To Share or Not to Share: How Much Should You Tell Children about the Terrorist Attacks?

Posted by Ty Fischer on Nov 20, 2015 7:12:06 AM


The events of this last weekend in Paris have again brought the darkness of the human heart into the airwaves and onto just about every screen. This can become a challenging time for parents. You want to watch the news, but some of the images and content is so troubling that you feel like you need to shield your young children from it. Sometimes those children walk through the room unannounced! What to do?

Here are a few critical issues to consider when thinking about how much you should share with your child:

  1. Know your Child

Don't give them more than they can bear (unless it is unavoidable). Young children really have no concept of what is going on. If you show them the TV when terrible things are happening, they have trouble understanding that these events are happening far, far away. One of our girls was scared that some terrorist attack in the Middle East might have caused harm to their father (me) who was away on a business trip in Phoenix. "Daddy's visiting the desert!" You can answer questions if and when they ask, but again, provide the details in a way that they can understand. Also, remember when you share these details to pray for innocent people who have been harmed.

  1. Older Children Need to Know About These Things

Last night I called my 10th and 8th grade daughters down to watch a news broadcast with me. They are growing up in a world where wicked people are doing wicked things. They need to be ready to understand what is going on and what our leaders are doing. Too many parents, particularly with their oldest children, try to shield them from the world and from bad news. Again, know your particular child, but preparation and thoughtfulness is something that can only happen if they know what is going on. Also, make sure that you set aside some time to explain the news to them. They probably have questions that the reporter is not going to answer (like: "Why would anyone do something like this?"). You need to provide those answers. To do this, you need to know the news and you need to know what you believe. Be prepared!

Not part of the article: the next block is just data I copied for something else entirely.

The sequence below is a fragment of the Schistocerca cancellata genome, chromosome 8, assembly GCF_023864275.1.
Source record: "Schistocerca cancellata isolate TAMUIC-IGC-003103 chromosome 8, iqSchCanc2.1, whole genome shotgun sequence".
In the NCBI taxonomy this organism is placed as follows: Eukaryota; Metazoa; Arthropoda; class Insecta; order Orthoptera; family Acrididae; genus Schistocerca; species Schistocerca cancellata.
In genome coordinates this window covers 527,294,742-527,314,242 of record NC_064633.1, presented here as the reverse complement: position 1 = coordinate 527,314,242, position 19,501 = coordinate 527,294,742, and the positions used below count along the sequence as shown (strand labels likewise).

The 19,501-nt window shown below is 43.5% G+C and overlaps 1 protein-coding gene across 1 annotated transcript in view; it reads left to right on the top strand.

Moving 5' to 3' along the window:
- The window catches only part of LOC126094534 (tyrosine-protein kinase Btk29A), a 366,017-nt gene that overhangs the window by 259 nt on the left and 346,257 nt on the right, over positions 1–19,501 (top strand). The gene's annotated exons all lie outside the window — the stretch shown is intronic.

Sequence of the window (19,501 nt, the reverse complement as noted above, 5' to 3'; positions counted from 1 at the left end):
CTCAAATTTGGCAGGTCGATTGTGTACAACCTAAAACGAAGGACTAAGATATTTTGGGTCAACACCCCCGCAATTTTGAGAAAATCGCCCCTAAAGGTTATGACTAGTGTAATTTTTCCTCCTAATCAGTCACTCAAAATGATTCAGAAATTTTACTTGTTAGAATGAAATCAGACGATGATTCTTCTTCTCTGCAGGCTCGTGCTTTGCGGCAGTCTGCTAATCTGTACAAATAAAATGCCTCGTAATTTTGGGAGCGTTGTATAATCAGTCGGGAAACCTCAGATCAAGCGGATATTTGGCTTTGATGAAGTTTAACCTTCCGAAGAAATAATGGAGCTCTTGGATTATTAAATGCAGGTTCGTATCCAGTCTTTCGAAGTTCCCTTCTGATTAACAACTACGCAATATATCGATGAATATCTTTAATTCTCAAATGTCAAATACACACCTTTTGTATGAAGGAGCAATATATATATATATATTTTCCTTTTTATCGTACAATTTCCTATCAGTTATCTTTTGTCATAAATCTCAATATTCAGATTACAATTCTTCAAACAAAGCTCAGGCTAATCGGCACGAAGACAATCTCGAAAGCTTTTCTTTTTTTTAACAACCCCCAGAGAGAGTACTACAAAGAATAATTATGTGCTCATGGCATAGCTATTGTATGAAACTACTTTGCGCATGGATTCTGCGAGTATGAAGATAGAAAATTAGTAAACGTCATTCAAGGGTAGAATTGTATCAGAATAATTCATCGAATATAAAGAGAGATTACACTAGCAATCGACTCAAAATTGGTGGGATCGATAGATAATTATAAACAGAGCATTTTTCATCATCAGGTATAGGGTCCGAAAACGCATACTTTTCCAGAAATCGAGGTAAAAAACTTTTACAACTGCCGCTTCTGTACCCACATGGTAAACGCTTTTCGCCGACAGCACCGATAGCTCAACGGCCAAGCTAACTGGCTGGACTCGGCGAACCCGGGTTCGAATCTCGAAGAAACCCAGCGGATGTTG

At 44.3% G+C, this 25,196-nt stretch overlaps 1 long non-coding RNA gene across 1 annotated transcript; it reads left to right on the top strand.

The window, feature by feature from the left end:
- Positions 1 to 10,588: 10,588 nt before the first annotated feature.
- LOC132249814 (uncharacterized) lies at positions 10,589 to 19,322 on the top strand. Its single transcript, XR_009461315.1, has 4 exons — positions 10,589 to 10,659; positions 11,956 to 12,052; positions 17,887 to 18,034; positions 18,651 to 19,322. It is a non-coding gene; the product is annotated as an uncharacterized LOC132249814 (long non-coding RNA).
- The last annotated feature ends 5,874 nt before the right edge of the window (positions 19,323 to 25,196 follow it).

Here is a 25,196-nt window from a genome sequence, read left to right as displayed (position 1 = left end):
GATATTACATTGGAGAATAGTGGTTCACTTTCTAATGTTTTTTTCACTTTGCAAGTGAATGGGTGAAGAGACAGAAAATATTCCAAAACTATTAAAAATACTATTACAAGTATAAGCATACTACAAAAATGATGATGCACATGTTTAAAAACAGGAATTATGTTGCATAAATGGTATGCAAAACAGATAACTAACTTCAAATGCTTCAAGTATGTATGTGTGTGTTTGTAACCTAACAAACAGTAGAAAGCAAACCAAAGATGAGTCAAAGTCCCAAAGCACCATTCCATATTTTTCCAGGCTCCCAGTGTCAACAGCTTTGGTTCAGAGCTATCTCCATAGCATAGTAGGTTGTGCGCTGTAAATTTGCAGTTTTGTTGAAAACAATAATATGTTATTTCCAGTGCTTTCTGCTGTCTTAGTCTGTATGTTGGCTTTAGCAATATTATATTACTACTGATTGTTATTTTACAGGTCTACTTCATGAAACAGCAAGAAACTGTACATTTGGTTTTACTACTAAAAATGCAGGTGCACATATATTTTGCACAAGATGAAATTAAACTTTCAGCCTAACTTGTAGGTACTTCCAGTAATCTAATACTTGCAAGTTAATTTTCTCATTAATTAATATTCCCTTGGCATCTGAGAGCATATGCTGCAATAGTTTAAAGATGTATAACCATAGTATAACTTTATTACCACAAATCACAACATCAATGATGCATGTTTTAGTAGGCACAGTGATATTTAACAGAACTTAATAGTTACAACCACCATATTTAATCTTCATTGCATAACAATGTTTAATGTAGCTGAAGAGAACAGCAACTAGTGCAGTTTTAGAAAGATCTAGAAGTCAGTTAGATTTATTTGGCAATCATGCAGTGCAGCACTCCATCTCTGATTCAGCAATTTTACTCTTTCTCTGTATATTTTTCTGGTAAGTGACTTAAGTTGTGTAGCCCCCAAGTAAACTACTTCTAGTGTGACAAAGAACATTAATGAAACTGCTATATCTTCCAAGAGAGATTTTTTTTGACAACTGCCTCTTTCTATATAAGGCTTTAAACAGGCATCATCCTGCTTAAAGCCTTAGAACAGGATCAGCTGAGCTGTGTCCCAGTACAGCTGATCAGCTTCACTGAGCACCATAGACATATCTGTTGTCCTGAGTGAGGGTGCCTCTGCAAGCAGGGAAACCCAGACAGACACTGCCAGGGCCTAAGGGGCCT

1. For Middle Children: You should be a Filter

High schoolers and some Middle Schoolers should watch the news broadcasts and should analyze the reports thoughtfully. A fully formed young adult should be able to flip back and forth between FOX and MSNBC and explain why they look at events so differently. Young children should get basic details and be shielded from the graphic stuff. Older grammar schoolers and some Middle Schoolers are not ready for the news broadcast. They need to get the news through you. Know this: if you don't talk with them, their friends will. Be general and vague when you need to, but help them to see what so many of our leaders miss: evil is really working in the world. Wicked men do wicked things.

This recipe will not end all questions and it will cause some problems. These issues and problems are ones that you need to face as parents and ones that your children will be better prepared to face the real world with courage and strength.




Topics: Faith, Family